Remember the saying “It’s not personal, it’s only business.” M302 believes that statement to be BS…
It’s always personal to the person that is losing something. For example, you can’t tell someone you are laying-off that it’s not personal, because if it affects their bank account and their family, it’s personal.
Moreover, from a business sense, if it affects their business profits; it’s personal.
You may get away with the statement, “it’s a business decision that had to be made,” but don’t insult anyone with the former, “…it’s not personal.” Ask yourself this; how would you feel if the information was about you?
Business – Is Personal. It always is, and it always feels that way. Maybe not to you at this moment, but in other another moments, it does.
Here is a ridiculous example:
***To Microsoft, maybe their software breaking down and the skilled prowess of customer support is business; but to you at home going through the frustration of being down and the hours it takes to fix it, is far from, “just business,” and it becomes completely personal. It’s your computer, and your time, and your business, and your work or personal items lost. How would you feel if customer support said, “we apologize for any inconvenience Sir, but your scenario falls under an acceptable business loss. Our analysts tell us that 1% of our software will fail, and you are just part of the 1%.” (lol) It’s not what you want to hear.
You want to hear that they feel your pain, apologize for the inconvenience, and will help you figure out how to fix it quickly. And when that is accomplished, guess what happens? You feel better!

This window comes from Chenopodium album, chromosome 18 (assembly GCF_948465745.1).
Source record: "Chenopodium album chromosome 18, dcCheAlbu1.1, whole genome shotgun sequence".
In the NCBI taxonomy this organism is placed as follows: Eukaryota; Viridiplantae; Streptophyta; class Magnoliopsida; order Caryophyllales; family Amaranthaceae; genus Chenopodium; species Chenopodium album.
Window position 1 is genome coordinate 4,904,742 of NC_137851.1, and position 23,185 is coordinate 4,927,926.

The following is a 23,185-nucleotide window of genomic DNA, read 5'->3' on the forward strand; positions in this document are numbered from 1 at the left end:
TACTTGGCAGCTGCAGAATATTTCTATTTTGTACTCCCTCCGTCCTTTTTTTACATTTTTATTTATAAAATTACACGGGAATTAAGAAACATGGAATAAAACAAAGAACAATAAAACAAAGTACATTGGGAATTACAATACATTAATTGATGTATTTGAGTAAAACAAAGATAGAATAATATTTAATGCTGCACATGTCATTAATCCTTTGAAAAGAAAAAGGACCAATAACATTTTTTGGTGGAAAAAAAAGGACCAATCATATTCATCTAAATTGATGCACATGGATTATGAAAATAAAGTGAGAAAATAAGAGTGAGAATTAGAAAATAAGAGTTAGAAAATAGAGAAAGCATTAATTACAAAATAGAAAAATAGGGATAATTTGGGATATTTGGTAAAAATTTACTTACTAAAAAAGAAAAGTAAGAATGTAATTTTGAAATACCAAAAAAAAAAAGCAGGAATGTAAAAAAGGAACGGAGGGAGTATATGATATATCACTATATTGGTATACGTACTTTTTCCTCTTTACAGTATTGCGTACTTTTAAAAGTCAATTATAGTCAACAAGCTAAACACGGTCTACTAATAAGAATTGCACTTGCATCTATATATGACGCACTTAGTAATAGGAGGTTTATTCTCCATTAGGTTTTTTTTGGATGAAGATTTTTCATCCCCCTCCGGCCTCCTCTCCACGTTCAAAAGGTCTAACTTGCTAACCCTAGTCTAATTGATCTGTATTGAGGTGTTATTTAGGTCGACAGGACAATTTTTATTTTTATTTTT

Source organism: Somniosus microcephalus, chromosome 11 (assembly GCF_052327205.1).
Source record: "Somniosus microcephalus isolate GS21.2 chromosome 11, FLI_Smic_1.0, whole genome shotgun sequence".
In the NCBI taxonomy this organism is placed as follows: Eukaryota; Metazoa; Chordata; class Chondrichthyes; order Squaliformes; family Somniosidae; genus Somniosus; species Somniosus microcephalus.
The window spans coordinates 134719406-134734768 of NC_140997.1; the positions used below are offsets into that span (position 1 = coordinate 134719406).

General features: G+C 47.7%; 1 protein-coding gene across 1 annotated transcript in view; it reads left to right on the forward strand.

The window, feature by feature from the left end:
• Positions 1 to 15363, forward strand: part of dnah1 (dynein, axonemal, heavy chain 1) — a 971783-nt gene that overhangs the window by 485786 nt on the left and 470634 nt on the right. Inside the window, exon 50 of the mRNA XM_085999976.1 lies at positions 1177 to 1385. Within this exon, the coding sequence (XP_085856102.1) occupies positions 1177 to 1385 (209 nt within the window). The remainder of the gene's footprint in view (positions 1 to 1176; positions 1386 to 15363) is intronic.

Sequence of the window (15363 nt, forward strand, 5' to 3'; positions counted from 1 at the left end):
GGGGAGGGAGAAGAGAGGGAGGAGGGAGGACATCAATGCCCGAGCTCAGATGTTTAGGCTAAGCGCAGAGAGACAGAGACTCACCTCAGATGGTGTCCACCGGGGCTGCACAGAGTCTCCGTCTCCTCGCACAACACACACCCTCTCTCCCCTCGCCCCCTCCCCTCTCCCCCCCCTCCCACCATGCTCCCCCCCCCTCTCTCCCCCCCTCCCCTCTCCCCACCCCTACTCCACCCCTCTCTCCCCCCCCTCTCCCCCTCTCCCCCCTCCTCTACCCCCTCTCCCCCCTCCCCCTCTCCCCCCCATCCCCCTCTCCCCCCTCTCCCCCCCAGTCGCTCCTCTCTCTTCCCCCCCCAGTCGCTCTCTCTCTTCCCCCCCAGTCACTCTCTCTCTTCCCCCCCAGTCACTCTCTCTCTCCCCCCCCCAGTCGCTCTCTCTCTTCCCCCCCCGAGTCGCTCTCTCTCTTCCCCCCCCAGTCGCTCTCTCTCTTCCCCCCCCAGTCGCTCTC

Here is a better example:
***During training sessions, we ask people to name their favorite companies to do business with, or cater to, and then ask why they like catering to those companies. Ultimately, that answer always comes down to, “because they make me feel good.” (The initial responses were similar to…because their products are good or that they do what they promise. However, after all the initial responses are labeled, it comes down to how one “feels” when either dealing with the company, or using their products.
One more stupid example:
***Even after the frustrating receipt search as we come out of the wholesale store – which we hate tremendously because it makes us feel as if we stole something – we always go back to that wholesale store because we feel good about shopping there for a multitude of other reasons. If the receipt check made us feel that bad, we would not return. Positive feelings out-weight the negatives here.
Here is the point of all this. (As in “Feelings,… Situation 12″)
Supervising, Managing, and even Leading people is about recognizing feelings. By no means, does this mean that optimum performance should not be requested or even demanded. In fact, it’s easier to request greater performance and accountability when there is mutual respect between supervisors and subordinates. It’s how performance is requested and the response to the request that makes the difference between low and high performance and the process of maximizing efficiency. It’s how people are treated in good and bad times that make the difference.
Respect, irrespective of position?
It’s a much more modern view of management which also includes the EQ of supervision. We had to provide multiple examples to our students, because at first they were skeptical of the “Feelings” concept. At first, some even thought it meant that considering people’s feelings may be a weakness, but after the discussion, and after examples, it became quite clear that it’s a strength.
M302 always tells the companies we work with that the mark of a truly great company is not that they don’t make internal mistakes, but how they go about recognizing what’s happening with their staff, and resolving those internal issues that arise, immediately when they arise.
We wish you Peace…